29-08-201929-08-2019 10:35:37 IST
Updated On 29-08-2019 10:42:02 ISTUpdated On 29-08-20192019-08-29T05:05:37.796Z29-08-2019 2019-08-29T05:05:02.009Z - 2019-08-29T05:12:02.072Z - 29-08-2019
'One issue, different voices’ is a political trait that the Bharatiya Janata Party appears to have picked up from its arch-rival, the Congress party. During the entire five years of TDP’s rule in Andhra Pradesh between 2014-19, one could see the BJP leaders speaking in divergent tones and making contradictory claims on a host of issues.
More importantly, this ambiguous approach was evident on key issues like Polavaram and even on AP capital Amaravati. The BJP leaders were always criticized for being divided into two groups, one tacitly supporting Chandrababu Naidu and the other opposing his policies tooth and nail.
A similar tendency is back to the fore again now. This time, the conflicting positions revolve around the accusations of ‘insider trading’ by the TDP bigwigs prior to the announcement of Amaravati as AP capital.
BJP’s Rajya Sabha MP and national spokesperson GVL Narasimha Rao caused flutters on Wednesday when he said there was massive-scale corruption in Amaravati capital development plans during the previous TDP regime. The assertion came as part of his claim that the Jaganmohan Reddy-led YSRCP government does not seem to be in the mood to retain and continue Amaravati as AP’s capital.
Raising concerns over the fate of the huge swathes of farmers’ lands in such an eventuality, he demanded the state government to disclose the names of all those who resorted to ‘insider trading’ and thus profited massively.
Interestingly, GVL’s position on ‘insider trading’ seems to be hitting leaders from within his own party ranks. It comes close on the heels of a statement made by former Union minister and BJP’s new entrant from TDP Sujana Chowdary the other day. The once-close aide of Chandrababu Naidu has been openly rubbishing the claims of the YS Jaganmohan Reddy government on ‘insider trading’.
Chowdary has recently toured around the capital region to throw his weight behind the ‘affected farmers’ when they took to streets. This has led to a war of words between him and AP minister Botsa Satyanarayana, who the other day accused the former of holding hundreds of acres of land in the capital region through his benamis.
But even before this fist-fight has come to an end, the startling claims made by GVL Narasimha Rao has not only deepened the mystery but even exposed the serious divide within the BJP on the issue in the most glaring fashion. This has led to whispered talk that GVL’s remarks were more of a veiled attack on some of his own party leaders and that it was a salvo aimed at these ‘newly emerging influential leaders’ rather than the TDP men.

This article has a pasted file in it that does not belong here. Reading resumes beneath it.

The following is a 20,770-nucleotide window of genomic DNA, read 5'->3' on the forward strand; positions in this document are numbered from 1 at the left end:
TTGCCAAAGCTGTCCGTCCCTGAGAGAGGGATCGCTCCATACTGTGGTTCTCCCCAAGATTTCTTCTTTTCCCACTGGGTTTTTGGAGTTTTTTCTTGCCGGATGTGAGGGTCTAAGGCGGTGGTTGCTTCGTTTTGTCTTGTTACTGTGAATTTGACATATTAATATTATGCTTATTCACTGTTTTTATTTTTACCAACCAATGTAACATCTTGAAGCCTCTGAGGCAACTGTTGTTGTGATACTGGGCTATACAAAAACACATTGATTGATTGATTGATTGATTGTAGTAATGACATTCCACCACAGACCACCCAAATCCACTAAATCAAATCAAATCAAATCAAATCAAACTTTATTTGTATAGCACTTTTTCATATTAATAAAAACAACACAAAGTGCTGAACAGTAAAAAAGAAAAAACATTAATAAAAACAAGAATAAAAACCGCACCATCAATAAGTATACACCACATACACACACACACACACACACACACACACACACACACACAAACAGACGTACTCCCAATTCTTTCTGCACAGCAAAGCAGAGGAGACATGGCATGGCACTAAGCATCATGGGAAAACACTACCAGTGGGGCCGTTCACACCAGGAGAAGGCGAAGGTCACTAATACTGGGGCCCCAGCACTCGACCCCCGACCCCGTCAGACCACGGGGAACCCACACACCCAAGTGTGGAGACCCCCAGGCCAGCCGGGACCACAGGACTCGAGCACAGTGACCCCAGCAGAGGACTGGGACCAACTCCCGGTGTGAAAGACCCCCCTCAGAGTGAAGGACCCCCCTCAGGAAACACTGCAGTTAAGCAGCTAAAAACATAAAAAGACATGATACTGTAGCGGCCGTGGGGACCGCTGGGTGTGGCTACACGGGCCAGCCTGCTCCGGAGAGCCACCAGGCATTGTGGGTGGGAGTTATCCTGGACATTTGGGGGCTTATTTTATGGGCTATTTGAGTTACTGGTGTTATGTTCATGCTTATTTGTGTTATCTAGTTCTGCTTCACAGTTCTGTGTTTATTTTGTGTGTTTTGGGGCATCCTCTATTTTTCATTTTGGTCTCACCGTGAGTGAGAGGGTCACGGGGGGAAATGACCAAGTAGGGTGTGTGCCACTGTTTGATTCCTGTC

Though GVL’s latest remarks appear on the face as a criticism of the Jaganmohan Reddy government’s approach on the issue, many see this as a pressure tactic to hasten the state government into disclosing the names of those allegedly involved in insider trading.
The latest turn of events has certainly brought to the fore the sharp differences within the BJP on the larger issue of corruption in a host of schemes and projects during the previous TDP rule. Just as it happened during the TDP rule, the BJP once again seems to have been divided into two camps – one raising voice over corruption during Chandrababu Naidu’s regime while taking a pragmatic view on the performance of the present YS Jaganmohan Reddy government.
The other camp -- largely spearheaded by the recent defectors from the TDP – allegedly supporting and parroting in alignment with the TDP chief’s deft political moves. The motive behind GVL’s latest comments is being interpreted in a myriad of ways.
For some, he represents that group within the BJP which is keen on exposing the corruption of not just the TDP men but even those who had found a safe haven in the saffron party recently. From a different perspective, it was also being seen as an attempt to check these recent entrants from over-ambitiously becoming ‘de facto’ rulers of the party in the state.
Ever since four Rajya Sabha MPs of the TDP joined the BJP, there has been constant chatter that some of them have actually been playing a more domineering role in the party’s AP politics. This led to the suggestions that the more senior lot of leaders, who have been with the party for ages, were being pushed into a state of irrelevance.
Over the last month or so, there has been a marked difference in the BJP’s approach towards both the ruling YSRCP and the TDP. While there is a sudden spike in the attacks against the YS Jaganmohan Reddy government, a visible softening of stand on the previous TDP government’s corruption sparked off suspicions on whether the BJP had compromised its pronounced stand against Chandrababu Naidu under the influence of the new entrants into the party.
But if the perceived motive behind GVL’s latest comments is anything to go by, the message is coming out loud and clear: That the party cannot be a silent spectator all the time and those who ‘look to hijack the party’ will be quickly reminded, if not reprimanded, of their murky past with some serious questions.
-Durga Prasad Kanamaluru
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